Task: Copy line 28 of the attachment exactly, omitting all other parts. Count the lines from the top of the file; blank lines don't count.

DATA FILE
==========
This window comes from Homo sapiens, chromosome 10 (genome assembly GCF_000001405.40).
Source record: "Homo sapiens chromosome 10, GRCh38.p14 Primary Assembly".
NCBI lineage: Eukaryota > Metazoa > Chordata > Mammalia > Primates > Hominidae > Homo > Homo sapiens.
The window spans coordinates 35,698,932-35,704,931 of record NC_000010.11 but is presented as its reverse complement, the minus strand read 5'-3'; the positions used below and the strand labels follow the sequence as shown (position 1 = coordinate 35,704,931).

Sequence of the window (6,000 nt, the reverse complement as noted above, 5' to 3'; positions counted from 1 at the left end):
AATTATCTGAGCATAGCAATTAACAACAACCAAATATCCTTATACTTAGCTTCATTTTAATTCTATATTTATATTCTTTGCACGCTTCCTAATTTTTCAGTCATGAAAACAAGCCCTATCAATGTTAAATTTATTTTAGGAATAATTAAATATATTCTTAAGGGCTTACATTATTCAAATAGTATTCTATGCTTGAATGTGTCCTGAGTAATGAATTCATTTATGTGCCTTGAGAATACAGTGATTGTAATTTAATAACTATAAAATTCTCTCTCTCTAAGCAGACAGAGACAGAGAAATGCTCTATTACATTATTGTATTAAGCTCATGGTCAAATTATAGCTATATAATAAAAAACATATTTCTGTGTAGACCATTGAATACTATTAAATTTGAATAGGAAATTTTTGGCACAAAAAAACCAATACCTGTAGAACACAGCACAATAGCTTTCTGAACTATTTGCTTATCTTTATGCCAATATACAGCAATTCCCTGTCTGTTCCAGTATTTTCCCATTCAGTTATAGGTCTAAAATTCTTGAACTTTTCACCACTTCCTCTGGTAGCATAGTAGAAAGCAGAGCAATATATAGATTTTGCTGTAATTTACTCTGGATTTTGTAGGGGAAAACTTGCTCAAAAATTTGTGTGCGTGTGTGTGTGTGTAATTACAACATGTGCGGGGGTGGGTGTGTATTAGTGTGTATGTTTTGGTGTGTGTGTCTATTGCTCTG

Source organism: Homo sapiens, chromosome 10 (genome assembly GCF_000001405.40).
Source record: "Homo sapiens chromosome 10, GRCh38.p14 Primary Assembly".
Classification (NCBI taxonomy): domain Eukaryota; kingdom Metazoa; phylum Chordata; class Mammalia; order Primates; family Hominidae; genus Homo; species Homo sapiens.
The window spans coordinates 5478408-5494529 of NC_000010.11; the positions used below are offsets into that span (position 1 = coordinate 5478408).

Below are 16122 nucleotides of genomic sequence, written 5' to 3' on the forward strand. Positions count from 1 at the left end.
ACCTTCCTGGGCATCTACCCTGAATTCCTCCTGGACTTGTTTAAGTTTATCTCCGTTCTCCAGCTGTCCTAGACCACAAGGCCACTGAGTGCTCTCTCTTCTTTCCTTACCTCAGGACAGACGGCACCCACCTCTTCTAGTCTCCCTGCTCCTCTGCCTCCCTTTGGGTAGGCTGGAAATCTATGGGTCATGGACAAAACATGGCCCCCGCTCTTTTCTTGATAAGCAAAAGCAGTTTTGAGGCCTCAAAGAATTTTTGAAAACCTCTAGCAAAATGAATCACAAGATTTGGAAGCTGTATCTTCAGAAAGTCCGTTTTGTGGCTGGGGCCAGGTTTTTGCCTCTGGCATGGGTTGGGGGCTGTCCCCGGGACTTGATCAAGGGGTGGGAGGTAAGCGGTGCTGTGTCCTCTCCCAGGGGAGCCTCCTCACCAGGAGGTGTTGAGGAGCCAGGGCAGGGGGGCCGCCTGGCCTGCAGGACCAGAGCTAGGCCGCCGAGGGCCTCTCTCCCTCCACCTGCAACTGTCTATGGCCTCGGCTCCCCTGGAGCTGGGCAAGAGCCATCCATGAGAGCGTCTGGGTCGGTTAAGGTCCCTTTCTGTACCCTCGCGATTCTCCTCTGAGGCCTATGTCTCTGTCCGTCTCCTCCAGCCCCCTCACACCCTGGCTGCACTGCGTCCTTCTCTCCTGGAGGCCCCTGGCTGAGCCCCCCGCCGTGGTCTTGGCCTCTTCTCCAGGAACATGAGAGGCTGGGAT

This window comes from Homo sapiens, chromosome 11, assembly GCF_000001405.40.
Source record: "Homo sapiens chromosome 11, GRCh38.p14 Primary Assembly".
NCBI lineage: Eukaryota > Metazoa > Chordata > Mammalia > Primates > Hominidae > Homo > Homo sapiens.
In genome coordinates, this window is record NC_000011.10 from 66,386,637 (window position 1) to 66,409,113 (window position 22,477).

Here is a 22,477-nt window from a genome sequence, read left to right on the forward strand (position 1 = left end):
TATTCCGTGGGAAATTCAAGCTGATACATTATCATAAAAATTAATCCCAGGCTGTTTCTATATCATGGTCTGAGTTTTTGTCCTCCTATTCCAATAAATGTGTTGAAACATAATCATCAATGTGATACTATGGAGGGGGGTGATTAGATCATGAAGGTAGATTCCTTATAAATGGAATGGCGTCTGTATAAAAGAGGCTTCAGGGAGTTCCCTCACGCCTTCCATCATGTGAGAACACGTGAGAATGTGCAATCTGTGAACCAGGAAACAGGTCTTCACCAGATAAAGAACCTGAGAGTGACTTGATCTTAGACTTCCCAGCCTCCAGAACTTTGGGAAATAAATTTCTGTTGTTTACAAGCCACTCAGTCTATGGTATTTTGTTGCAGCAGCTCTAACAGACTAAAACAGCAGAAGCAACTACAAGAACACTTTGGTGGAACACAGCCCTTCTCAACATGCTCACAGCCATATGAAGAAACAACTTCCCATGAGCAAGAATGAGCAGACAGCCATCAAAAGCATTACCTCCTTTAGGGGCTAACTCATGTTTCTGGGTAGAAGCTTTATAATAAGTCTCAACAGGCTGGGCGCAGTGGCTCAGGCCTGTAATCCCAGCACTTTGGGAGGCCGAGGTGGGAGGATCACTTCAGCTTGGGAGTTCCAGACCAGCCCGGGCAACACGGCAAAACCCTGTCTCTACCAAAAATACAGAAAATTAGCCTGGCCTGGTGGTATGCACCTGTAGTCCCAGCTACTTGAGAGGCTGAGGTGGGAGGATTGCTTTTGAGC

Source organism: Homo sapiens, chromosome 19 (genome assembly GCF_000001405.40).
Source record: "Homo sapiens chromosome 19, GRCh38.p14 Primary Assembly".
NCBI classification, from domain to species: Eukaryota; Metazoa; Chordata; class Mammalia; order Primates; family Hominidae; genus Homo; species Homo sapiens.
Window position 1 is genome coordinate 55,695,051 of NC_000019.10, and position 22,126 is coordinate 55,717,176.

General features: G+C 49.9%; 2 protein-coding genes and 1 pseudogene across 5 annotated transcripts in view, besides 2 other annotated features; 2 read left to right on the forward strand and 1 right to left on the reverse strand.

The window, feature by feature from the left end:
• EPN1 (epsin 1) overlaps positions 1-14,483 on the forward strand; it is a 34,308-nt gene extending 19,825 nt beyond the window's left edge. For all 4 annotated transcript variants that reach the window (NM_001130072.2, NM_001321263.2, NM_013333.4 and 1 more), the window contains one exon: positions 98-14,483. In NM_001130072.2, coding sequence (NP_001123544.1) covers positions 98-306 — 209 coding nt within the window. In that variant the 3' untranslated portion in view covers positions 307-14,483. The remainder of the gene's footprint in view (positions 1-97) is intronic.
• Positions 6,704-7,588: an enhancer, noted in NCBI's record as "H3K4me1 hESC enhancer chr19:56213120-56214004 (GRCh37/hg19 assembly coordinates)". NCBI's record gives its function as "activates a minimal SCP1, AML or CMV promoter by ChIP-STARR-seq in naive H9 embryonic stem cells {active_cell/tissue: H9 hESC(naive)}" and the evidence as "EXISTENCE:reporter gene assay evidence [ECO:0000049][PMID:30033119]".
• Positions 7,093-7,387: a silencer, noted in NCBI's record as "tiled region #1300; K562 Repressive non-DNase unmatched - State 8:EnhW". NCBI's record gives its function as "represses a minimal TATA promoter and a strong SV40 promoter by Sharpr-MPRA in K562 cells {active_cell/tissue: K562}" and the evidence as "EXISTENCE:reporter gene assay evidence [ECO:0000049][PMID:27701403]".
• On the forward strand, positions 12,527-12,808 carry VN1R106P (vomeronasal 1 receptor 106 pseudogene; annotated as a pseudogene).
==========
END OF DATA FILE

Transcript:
• On the forward strand, positions 12,527-12,808 carry VN1R106P (vomeronasal 1 receptor 106 pseudogene; annotated as a pseudogene).